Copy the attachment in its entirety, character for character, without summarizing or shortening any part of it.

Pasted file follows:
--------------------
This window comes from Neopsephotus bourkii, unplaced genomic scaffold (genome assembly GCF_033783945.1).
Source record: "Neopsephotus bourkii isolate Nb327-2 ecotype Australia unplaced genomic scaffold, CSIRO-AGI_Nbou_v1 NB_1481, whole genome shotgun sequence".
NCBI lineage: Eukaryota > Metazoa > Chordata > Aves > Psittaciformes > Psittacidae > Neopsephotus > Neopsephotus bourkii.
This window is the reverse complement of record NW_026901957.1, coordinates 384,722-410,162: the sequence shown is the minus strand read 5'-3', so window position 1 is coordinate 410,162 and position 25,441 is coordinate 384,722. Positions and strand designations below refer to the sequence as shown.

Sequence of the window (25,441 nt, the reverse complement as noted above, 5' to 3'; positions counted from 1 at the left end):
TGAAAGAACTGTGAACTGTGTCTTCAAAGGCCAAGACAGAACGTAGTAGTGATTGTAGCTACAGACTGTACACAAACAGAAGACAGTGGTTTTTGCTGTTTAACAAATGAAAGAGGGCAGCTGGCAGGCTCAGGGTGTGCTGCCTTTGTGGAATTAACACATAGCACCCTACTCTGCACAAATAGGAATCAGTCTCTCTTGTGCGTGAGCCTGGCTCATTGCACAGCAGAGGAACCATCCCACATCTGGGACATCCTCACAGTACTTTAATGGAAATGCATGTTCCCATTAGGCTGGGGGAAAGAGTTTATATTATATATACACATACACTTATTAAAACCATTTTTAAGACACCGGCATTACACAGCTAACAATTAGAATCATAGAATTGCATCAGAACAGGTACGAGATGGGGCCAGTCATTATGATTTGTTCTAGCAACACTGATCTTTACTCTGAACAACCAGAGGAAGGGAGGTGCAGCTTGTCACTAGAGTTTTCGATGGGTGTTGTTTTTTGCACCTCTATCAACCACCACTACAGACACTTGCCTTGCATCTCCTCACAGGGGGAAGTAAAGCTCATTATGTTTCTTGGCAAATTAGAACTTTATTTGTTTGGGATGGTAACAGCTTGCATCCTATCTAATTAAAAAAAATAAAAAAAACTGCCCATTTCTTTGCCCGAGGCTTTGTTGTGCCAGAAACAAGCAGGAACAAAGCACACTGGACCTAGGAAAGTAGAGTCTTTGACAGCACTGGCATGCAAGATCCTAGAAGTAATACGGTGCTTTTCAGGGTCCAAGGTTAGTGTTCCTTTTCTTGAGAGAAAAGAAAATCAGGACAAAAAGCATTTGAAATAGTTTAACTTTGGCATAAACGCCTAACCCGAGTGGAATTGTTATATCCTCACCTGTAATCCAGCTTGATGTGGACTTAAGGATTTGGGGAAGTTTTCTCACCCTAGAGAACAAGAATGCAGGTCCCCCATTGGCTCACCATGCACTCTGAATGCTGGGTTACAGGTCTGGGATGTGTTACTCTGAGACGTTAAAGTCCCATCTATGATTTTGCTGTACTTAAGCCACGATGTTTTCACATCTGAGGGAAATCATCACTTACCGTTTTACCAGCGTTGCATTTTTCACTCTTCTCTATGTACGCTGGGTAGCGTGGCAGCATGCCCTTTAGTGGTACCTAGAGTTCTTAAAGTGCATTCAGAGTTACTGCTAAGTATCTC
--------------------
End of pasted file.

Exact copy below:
This window comes from Neopsephotus bourkii, unplaced genomic scaffold (genome assembly GCF_033783945.1).
Source record: "Neopsephotus bourkii isolate Nb327-2 ecotype Australia unplaced genomic scaffold, CSIRO-AGI_Nbou_v1 NB_1481, whole genome shotgun sequence".
NCBI lineage: Eukaryota > Metazoa > Chordata > Aves > Psittaciformes > Psittacidae > Neopsephotus > Neopsephotus bourkii.
This window is the reverse complement of record NW_026901957.1, coordinates 384,722-410,162: the sequence shown is the minus strand read 5'-3', so window position 1 is coordinate 410,162 and position 25,441 is coordinate 384,722. Positions and strand designations below refer to the sequence as shown.

Sequence of the window (25,441 nt, the reverse complement as noted above, 5' to 3'; positions counted from 1 at the left end):
TGAAAGAACTGTGAACTGTGTCTTCAAAGGCCAAGACAGAACGTAGTAGTGATTGTAGCTACAGACTGTACACAAACAGAAGACAGTGGTTTTTGCTGTTTAACAAATGAAAGAGGGCAGCTGGCAGGCTCAGGGTGTGCTGCCTTTGTGGAATTAACACATAGCACCCTACTCTGCACAAATAGGAATCAGTCTCTCTTGTGCGTGAGCCTGGCTCATTGCACAGCAGAGGAACCATCCCACATCTGGGACATCCTCACAGTACTTTAATGGAAATGCATGTTCCCATTAGGCTGGGGGAAAGAGTTTATATTATATATACACATACACTTATTAAAACCATTTTTAAGACACCGGCATTACACAGCTAACAATTAGAATCATAGAATTGCATCAGAACAGGTACGAGATGGGGCCAGTCATTATGATTTGTTCTAGCAACACTGATCTTTACTCTGAACAACCAGAGGAAGGGAGGTGCAGCTTGTCACTAGAGTTTTCGATGGGTGTTGTTTTTTGCACCTCTATCAACCACCACTACAGACACTTGCCTTGCATCTCCTCACAGGGGGAAGTAAAGCTCATTATGTTTCTTGGCAAATTAGAACTTTATTTGTTTGGGATGGTAACAGCTTGCATCCTATCTAATTAAAAAAAATAAAAAAAACTGCCCATTTCTTTGCCCGAGGCTTTGTTGTGCCAGAAACAAGCAGGAACAAAGCACACTGGACCTAGGAAAGTAGAGTCTTTGACAGCACTGGCATGCAAGATCCTAGAAGTAATACGGTGCTTTTCAGGGTCCAAGGTTAGTGTTCCTTTTCTTGAGAGAAAAGAAAATCAGGACAAAAAGCATTTGAAATAGTTTAACTTTGGCATAAACGCCTAACCCGAGTGGAATTGTTATATCCTCACCTGTAATCCAGCTTGATGTGGACTTAAGGATTTGGGGAAGTTTTCTCACCCTAGAGAACAAGAATGCAGGTCCCCCATTGGCTCACCATGCACTCTGAATGCTGGGTTACAGGTCTGGGATGTGTTACTCTGAGACGTTAAAGTCCCATCTATGATTTTGCTGTACTTAAGCCACGATGTTTTCACATCTGAGGGAAATCATCACTTACCGTTTTACCAGCGTTGCATTTTTCACTCTTCTCTATGTACGCTGGGTAGCGTGGCAGCATGCCCTTTAGTGGTACCTAGAGTTCTTAAAGTGCATTCAGAGTTACTGCTAAGTATCTC